The spirit of Christmas for me is when I am willing to go without so that others may have. There is something about the humility of the Gospel story in Luke that speaks to me in ways I did not realize when I was a parish pastor. Perhaps I caught a glimpse of it when I focused on the animals for that Children’s service. Perhaps it is those we call the dumb beasts that we can learn the most about sharing. If Jesus was born in a cattle stall, I am quite sure the animals were not consulted about sharing their sleeping chambers. I am sure if all the commotion that occurred as we read it did indeed happen, the animals got little or no sleep, but I wonder if they held a grudge because their peaceful night existence was interrupted? I wonder if they will willing to give up their feeding trough to provide a bed for a young mother’s newborn child?
Too often we ask those with little to nothing to somehow give more and yet, we selfishly hold on to our abundance. Over the past two weeks through the hard work of four or five people we were able to make sure a student was able to travel on the Central/Eastern European Study Abroad trip. It was interesting to me how thoughtfully and willingly we all communicated to make something happen that will change that student’s life. It was much like what a couple did for me all those years ago. I believe with all my heart that their gift and that study abroad experience is fundamental to my becoming a professor. To walk in, but not nearly fill, the footprints of the Nielsen family, and there were many of them at Dana, is humbling and beautiful.
Dr. John W. sent out a Christmas greeting (a poem, a verse, something memorable) that he usually composed himself and his keen insight into our complex world was at times hopeful, at times reflective, at times much like another John’s voice crying in the wilderness, but whatever it was it was always profound. It was instructive and illuminating. As I reach an age that I thought once to be the age of old people, I find how much I still am learning about that education I received on the Nebraska bluffs along the Missouri River. Little did I know I would be at the feet of giants as I sat in Pioneer Memorial, Old Main, or the Old AMA. Little did I realize the spirit of giving they provided or instilled in so many of us.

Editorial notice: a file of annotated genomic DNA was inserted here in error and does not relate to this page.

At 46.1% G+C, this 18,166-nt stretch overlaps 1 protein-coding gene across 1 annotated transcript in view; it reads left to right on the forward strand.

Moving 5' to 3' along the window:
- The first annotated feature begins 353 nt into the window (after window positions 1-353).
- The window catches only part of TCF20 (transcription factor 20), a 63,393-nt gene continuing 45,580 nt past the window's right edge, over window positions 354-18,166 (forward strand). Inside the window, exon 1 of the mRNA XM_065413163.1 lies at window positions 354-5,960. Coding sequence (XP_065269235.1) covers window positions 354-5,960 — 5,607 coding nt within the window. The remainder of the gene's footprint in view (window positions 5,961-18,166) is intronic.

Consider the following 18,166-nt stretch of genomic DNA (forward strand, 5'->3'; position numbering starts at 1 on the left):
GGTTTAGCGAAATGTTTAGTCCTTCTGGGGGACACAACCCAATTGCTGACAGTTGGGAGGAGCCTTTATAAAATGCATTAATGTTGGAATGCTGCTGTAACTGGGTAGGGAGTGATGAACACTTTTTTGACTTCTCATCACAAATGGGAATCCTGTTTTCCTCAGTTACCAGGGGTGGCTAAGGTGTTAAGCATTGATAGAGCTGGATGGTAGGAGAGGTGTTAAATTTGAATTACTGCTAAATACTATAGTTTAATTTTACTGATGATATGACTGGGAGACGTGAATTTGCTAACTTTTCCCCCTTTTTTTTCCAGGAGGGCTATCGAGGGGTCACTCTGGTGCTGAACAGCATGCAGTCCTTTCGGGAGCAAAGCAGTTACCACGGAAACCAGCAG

I know now how blessed and fortunate I was to be on the receiving end of such a giving faculty. They had gone without raises, without sabbaticals, and incredible professors with PhDs from Oxford, or Duke, or Harvard were on that hill in Blair. And there were people like Phil Pagel, Verlan Hansen, and so many workers who day in and day out worked to support us. Talented, brilliant, classmates, who were also good people and created a cohort of people who still matter in my life. I think of 5 people, my fellow Dyaks, all successful and giving to this day. I think of talented and good people like Monty and Troy, who helped a history and humanities major survive Anatomy and Physiology. I think of those who were seniors or upper class men when I was an older freshman: Barb, Nettie, Tim, Peter, Mary, Lynn, Merle, Jim, Tom, who welcomed and accepted me. They gavel so much more than they realized. Dana had a spirit of giving that permeated every aspect of that little college on the hill.
I believe with all my being that Dana built on the foundation my grandmother had created for me when I was small. She was the most selfless and loving person I could have ever met. She loved unconditionally. I understand that so much more clearly now. Dana taught be how to take that sense of giving and make it a lifestyle, a life philosophy if you will. How often is it we fail to realize the blessings we are provided daily because they are all around us? How often is it we forget to thank those who give to us so selflessly? Too often we take the giftedness of our daily lives for granted or we fail to reflect on the profound things we believe to be mundane, taking them for granted. As I imagine Christmas this year, having a Danish exchange student has transported my thoughts back to choir rehearsals and preparing for Sights and Sounds. As I have the Danish hearts on my Christmas tree and Anton’s parents have sent Danish treats, my thoughts are wondering up to the cross and down to the barn below campus. As I prepared a Danish Christmas dinner with roasted duck, stuffed with dates, apples, and lemon and Anton and I made Risalamande for dessert, the spirit of Veritas Vincit is not far removed.
Christmas is the time to imagine and ponder. It is a time to remember and give thanks. I am so thankful that I found my way to that small college on the hill. I can only hope to give in the same fashion it gave to me. I wish each of you who read this a sense of hope, peace and joy as we celebrate this season of real giving.
Blessings to you all and thank you for reading.
Dr. Michael Martin ’83